These days, there is very little information that can’t be found online. All the world is available at your fingertips. Does that mean obsolescence looms for brokers and agents? Listen in as Eric discusses why they’re still relevant.
Interviewer: What is the race of revelation?
Eric: Okay. So again, I was at this National Land Conference in San Antonio, Texas. We had a technology talk, and one of the speakers was the CEO and founder of a company called AcrePro. He had a lot of interesting things to say. I mean, it was really surprising to see how young he was. I mean, he might have been 30, which was really, really weird to me. He said, “I mean, they just hired 60 employees. They’re going to be hiring another 120 in the next few months.” But the most important thing is no longer is there a lack of information regarding land. Like, we all have access to the information right now. You can find an aerial, you can find a survey, you can find the soils maps, you can find the watershed, flood plane, everything.
So, why are the brokers still relevant? Well, he showed us a scale of what kind of investments are good. We look at their appreciation and then we also look at the volatility. Everybody talks about gold and how great gold is, but gold is very volatile. And gold doesn’t always appreciate with inflation, so it’s not as dependable. Land is a really, really solid, strong investment. Especially ag land. So if you have farmable acreage, that is a commodity that is done very, very well. It outperforms most things that you could invest in, however, land lacks liquidity. We think about residential real estate right now. Everybody’s got a neighbor that sold a house in 24 or 48 hours. And still, today, in this market, average days in the market is 12 months. It used to be 24 months.
There’s a lot of reasons for that. First of all, it usually takes a long time to close on land. A house is in a 30 to 60 day range. Commercial properties are in a 60 to 90 day range. And land can be between 90 and 720 days. I have a lot of properties right now that are under contract with 15, 18, and 24 month contracts. The other thing that people need to know about land, of course, is there’s a lack of comparables. Land is so unique. You can have two houses in a subdivision. It’s the same floor plan, the same neighborhood. It might even be the same color. Those are going to be really, really close in value. But 10 acres over here, and 10 acres over here, they can be a mile apart. They can be vastly different. There can be huge, tremendous difference in the values.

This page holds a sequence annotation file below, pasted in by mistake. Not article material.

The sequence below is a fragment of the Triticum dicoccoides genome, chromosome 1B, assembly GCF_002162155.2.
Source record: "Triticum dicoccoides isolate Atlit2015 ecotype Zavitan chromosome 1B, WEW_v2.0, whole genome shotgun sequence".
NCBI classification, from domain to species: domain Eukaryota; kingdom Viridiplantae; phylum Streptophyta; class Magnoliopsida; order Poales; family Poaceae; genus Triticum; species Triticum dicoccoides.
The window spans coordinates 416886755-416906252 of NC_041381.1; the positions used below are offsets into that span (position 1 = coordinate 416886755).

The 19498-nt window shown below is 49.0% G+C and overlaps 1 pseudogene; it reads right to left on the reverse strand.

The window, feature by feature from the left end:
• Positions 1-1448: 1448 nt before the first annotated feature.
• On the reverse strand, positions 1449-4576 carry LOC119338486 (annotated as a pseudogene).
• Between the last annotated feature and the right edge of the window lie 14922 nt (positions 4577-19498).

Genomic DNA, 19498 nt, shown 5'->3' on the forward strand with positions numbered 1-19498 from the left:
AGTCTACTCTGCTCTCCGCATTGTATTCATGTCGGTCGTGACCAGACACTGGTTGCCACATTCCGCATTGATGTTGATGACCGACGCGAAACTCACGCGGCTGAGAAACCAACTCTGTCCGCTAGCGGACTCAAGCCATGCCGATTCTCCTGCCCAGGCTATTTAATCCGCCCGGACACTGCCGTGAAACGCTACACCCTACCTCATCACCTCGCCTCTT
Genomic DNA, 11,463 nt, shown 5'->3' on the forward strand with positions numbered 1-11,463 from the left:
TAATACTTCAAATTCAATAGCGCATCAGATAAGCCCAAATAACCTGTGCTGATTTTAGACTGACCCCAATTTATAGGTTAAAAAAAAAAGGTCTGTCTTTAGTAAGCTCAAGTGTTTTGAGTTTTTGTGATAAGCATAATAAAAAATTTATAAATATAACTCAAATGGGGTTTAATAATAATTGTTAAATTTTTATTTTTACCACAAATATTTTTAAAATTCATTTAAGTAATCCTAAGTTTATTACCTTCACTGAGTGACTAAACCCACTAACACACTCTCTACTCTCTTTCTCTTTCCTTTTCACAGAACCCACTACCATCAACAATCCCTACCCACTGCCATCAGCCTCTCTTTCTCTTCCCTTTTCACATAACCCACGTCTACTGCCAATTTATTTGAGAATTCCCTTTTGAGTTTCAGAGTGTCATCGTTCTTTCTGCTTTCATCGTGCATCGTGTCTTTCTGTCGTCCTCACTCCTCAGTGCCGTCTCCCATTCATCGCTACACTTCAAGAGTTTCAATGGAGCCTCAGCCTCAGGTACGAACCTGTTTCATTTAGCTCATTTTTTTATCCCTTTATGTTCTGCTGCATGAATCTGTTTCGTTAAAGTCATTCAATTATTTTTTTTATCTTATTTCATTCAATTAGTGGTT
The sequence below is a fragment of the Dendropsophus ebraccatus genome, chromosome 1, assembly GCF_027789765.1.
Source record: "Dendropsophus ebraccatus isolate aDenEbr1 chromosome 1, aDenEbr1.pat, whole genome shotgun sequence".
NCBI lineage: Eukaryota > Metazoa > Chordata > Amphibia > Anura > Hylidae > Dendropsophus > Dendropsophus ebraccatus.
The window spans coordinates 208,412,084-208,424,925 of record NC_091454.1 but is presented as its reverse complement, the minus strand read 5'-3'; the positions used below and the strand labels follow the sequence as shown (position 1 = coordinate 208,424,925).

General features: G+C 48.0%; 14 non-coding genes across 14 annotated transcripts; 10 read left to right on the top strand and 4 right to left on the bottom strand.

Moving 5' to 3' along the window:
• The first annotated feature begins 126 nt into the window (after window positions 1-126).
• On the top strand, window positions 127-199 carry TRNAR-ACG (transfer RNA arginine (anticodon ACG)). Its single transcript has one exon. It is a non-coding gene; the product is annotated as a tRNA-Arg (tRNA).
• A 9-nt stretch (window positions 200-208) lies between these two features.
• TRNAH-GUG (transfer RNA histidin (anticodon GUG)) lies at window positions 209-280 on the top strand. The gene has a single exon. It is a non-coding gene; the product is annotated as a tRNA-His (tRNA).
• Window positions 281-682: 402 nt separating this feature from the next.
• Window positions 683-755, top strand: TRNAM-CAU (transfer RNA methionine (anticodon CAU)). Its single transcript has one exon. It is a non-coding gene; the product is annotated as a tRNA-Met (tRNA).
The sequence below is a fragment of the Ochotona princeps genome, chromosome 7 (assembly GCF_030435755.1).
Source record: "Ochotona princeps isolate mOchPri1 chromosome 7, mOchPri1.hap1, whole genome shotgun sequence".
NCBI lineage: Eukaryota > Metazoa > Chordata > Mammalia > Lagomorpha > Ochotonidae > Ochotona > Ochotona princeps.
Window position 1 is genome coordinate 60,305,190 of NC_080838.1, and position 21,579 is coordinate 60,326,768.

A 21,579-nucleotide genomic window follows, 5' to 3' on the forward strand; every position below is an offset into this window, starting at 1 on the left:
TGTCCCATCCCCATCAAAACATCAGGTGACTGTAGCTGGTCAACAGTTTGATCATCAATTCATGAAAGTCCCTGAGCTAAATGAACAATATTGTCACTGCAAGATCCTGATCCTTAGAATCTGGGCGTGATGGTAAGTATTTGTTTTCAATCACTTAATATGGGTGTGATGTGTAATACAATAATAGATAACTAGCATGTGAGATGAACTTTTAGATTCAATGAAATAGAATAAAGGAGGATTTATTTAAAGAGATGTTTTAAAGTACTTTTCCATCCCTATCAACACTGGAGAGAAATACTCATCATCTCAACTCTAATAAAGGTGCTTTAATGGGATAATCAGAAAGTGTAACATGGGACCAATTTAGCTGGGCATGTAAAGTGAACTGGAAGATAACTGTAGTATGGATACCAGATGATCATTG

There’s really poor MLS data regarding land. We don’t have the same fields. When you do a comparative market analysis on MLS for land, it really is apples and oranges. It’s just, land isn’t sexy like houses are. Houses have an appeal. They have curb appeal. You can see the kitchen. You can see this and everything. But how many pictures of trees can you take? It’s not really that good. It’s just too small of a market share for MLS to care about. But, one of the things I thought was really interesting, even in this age of technology and all the information being out there, 90% of residential real estate transactions had an agent involved. 90%. That’s huge. With land, it’s very close to 100%.
So, real estate agents are still relevant as far as residential real estate is concerned, but they’re very relevant as far as land real estate transactions are concerned. We know this. This is why this is so important. 90% of land buyers start their search online. Before they even talk to an agent, they’re on the computer looking. So digital first interactions are very important. What sites? You want them on land sites. And what information do they have? So it’s real important that when we put something on our websites that it has all the information that’s relevant to our sellers. So it is an information age, but there’s still vast differences. You have to be able to interpret that information. And then you need someone who’s able to negotiate that information on your behalf.